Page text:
Competition comrade

Published On 22/10/2014 | By Peta Stevenson | Reform, Uncategorized

On 21 October 2014, former Australian Prime Minister Gough Whitlam passed away aged 98.

Prime Minister between 1972 and 1975, Mr Whitlam  AC, achieved momentous change during his time in government.  Amongst the reforms implemented by Mr Whitlam’s government – which also included the establishment of universal access to university education, the introduction of the universal healthcare system now known as Medicare, the first steps towards the recognition of Aboriginal land rights, the introduction of no-fault divorce and the passing of the Racial Discrimination Act  – was the introduction of the Trade Practices Act 1974, which continues in force today as the Competition and Consumer Act 2010.

Former head of the Trade Practices Commission (established by the Whitlam Government and continuing today as the ACCC), Bob Baxt, said today in the Sydney Morning Herald that this legislation is “the most important and significant commercial legislation we have in this country – they have changed the way business is done.”

Vale Gough.

Photo credit: National Library of Australia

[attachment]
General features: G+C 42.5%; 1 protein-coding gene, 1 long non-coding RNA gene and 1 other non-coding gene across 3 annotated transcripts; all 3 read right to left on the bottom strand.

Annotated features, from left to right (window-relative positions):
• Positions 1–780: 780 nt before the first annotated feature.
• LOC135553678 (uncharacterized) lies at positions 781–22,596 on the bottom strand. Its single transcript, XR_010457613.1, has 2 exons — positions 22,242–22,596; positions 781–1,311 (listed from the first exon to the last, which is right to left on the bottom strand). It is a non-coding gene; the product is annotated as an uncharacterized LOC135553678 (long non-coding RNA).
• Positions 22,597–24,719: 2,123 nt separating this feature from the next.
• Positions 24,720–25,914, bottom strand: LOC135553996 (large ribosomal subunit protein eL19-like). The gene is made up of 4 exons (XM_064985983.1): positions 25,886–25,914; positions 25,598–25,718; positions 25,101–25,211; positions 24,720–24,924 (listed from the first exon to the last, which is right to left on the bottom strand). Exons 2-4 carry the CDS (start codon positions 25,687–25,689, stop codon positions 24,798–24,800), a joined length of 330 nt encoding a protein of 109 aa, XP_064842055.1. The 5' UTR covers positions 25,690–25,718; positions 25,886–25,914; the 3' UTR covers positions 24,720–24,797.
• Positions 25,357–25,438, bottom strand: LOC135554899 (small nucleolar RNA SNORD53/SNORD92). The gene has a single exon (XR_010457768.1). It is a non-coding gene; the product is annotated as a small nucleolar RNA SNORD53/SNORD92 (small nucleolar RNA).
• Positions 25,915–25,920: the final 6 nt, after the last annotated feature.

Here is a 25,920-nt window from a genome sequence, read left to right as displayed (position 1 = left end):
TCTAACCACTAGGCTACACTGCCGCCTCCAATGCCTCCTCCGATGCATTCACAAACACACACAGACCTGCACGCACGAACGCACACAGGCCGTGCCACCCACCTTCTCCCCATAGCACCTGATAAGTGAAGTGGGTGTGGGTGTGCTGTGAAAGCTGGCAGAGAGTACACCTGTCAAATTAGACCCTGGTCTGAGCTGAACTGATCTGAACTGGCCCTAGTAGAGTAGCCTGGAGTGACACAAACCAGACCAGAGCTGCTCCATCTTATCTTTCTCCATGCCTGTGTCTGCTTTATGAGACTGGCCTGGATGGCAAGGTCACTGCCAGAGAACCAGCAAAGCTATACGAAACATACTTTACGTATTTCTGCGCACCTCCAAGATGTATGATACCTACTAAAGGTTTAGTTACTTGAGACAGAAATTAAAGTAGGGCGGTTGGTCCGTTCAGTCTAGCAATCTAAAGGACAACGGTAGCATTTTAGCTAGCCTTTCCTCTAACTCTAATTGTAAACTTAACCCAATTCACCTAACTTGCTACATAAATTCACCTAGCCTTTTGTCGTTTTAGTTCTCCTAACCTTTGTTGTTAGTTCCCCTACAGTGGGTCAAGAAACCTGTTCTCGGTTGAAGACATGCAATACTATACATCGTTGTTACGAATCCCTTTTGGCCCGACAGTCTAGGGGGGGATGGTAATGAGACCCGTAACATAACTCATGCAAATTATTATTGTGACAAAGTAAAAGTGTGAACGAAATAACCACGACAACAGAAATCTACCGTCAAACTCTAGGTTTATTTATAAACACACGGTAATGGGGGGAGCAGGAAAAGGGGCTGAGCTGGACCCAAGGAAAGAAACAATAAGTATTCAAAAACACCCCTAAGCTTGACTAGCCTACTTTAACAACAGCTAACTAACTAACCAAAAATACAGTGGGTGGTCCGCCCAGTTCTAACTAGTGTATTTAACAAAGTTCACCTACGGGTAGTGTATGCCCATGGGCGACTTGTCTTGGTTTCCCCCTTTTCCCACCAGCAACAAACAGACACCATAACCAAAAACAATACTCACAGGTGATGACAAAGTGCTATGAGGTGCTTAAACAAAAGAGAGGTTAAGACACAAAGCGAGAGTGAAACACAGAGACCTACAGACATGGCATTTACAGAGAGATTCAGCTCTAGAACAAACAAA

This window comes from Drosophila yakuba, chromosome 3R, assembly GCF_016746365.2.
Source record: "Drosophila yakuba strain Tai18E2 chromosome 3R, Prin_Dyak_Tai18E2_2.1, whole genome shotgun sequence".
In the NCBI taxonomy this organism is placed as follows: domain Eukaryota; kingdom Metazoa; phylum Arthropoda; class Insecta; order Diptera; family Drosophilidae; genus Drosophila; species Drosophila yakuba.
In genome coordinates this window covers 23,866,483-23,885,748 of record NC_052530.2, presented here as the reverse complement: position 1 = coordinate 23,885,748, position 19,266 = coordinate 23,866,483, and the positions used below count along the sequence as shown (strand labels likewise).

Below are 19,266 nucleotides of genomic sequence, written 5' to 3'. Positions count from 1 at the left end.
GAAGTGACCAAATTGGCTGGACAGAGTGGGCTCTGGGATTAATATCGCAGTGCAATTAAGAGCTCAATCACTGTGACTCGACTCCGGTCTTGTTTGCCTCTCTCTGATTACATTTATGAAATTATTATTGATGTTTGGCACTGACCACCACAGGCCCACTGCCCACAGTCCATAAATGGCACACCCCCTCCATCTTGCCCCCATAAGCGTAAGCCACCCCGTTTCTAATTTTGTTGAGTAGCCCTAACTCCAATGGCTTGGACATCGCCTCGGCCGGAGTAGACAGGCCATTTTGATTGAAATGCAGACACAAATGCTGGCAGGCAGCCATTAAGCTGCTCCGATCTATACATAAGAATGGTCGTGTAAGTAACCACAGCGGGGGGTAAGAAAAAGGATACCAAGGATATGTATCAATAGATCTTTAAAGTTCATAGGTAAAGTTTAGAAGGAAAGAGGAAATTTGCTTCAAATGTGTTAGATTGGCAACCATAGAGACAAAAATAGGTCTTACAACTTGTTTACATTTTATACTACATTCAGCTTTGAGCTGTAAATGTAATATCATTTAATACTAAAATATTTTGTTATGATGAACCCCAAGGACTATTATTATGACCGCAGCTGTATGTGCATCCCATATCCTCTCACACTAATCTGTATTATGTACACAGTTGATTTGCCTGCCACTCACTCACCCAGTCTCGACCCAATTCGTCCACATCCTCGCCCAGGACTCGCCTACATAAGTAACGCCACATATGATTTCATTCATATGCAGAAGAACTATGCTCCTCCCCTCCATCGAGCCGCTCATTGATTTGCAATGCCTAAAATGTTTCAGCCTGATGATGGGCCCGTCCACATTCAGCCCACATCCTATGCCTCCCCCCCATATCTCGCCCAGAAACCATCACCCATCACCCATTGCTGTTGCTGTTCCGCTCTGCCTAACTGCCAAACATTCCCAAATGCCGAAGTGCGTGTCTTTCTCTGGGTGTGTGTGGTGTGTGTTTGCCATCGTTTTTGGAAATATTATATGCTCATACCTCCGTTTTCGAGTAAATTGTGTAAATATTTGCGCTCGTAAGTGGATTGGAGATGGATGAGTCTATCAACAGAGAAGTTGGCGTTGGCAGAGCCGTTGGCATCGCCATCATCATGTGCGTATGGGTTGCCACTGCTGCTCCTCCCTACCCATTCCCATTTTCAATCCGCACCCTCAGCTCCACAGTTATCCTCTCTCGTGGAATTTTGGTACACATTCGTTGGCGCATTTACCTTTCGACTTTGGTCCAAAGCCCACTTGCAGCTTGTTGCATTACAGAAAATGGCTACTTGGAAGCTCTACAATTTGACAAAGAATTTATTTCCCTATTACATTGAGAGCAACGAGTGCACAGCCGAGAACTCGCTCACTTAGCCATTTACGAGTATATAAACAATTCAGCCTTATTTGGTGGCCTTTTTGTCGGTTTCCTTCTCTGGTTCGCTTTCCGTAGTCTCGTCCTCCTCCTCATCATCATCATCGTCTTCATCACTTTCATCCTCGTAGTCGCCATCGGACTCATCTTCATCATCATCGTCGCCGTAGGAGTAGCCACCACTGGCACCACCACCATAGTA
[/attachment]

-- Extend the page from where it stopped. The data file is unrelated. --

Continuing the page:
Like this post? Share it... Email this to someone
Print this page
Share on LinkedIn
Share on Facebook
Tweet about this on Twitter

About The Author

is a partner in the Sydney office of King & Wood Mallesons where she specialises in competition litigation with experience in a wide range of jurisdictions. Peta also advises clients on the application of the anti-competitive conduct, consumer protection and access provisions of the Competition & Consumer Act 2010 (Cth) and related state legislation. In 2001/02 she undertook her LLM at the University of Cambridge, during which time she developed a passionate if fleeting interest in rowing.

Leave a Reply

Your email address will not be published.

2 × 2 =